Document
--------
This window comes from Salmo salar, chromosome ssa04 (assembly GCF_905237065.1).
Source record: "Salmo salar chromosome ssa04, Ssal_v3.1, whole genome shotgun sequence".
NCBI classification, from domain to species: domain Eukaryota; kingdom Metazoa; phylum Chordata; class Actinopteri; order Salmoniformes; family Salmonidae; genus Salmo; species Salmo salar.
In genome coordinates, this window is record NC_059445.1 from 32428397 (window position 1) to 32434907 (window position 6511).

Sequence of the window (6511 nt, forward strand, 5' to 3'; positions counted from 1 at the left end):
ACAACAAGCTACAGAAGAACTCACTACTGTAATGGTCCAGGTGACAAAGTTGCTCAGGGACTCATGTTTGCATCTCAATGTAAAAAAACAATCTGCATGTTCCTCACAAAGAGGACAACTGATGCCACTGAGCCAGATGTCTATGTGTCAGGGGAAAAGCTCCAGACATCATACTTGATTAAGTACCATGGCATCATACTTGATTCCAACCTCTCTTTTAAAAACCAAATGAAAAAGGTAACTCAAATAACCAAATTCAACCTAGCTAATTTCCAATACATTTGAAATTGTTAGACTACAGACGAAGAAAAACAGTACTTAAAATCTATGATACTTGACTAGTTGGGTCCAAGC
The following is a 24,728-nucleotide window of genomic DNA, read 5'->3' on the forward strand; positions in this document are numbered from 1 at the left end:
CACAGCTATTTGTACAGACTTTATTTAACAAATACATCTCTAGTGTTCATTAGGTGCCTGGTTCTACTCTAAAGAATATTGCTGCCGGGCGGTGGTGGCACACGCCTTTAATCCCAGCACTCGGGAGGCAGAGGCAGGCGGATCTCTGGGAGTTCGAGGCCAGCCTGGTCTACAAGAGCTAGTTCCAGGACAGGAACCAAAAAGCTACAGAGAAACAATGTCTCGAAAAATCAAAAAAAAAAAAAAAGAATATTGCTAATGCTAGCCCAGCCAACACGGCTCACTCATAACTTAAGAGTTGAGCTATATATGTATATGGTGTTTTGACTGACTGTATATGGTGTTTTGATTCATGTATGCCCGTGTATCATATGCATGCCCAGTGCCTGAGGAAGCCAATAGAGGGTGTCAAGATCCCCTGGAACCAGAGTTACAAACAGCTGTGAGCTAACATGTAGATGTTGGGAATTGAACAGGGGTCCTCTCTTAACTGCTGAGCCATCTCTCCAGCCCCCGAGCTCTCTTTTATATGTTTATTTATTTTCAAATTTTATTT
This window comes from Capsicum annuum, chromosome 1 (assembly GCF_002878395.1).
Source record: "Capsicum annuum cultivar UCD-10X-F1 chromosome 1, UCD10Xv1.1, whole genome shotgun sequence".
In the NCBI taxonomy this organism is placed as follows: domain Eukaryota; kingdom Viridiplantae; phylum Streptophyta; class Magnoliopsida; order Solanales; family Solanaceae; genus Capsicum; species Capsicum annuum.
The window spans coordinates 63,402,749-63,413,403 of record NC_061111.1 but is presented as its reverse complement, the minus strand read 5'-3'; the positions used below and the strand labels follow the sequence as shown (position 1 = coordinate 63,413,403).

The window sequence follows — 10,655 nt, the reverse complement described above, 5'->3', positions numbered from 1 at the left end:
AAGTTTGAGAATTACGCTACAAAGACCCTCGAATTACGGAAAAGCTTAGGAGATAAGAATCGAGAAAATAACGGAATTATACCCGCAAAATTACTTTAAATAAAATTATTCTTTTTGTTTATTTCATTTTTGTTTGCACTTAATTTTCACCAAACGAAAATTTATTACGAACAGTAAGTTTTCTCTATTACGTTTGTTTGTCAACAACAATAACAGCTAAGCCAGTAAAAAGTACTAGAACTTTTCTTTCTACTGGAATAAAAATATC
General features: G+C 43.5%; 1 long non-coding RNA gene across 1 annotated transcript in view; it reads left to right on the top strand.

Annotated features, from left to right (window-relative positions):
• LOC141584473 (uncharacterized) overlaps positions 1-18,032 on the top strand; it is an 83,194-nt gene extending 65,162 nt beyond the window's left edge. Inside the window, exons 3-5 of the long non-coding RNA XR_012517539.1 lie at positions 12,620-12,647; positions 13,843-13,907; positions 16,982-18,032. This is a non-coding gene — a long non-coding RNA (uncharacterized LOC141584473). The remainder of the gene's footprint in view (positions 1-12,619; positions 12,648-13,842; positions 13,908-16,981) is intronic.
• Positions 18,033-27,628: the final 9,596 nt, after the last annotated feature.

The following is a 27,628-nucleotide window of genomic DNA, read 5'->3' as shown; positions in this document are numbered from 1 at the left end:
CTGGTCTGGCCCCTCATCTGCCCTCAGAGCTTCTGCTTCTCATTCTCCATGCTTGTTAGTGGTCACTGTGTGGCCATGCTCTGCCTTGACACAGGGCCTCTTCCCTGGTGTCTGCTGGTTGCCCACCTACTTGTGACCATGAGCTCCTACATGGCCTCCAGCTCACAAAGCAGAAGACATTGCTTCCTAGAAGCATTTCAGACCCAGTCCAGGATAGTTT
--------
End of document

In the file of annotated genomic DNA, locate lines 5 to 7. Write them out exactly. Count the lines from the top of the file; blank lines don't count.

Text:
Sequence of the window (6511 nt, forward strand, 5' to 3'; positions counted from 1 at the left end):
ACAACAAGCTACAGAAGAACTCACTACTGTAATGGTCCAGGTGACAAAGTTGCTCAGGGACTCATGTTTGCATCTCAATGTAAAAAAACAATCTGCATGTTCCTCACAAAGAGGACAACTGATGCCACTGAGCCAGATGTCTATGTGTCAGGGGAAAAGCTCCAGACATCATACTTGATTAAGTACCATGGCATCATACTTGATTCCAACCTCTCTTTTAAAAACCAAATGAAAAAGGTAACTCAAATAACCAAATTCAACCTAGCTAATTTCCAATACATTTGAAATTGTTAGACTACAGACGAAGAAAAACAGTACTTAAAATCTATGATACTTGACTAGTTGGGTCCAAGC
The following is a 24,728-nucleotide window of genomic DNA, read 5'->3' on the forward strand; positions in this document are numbered from 1 at the left end: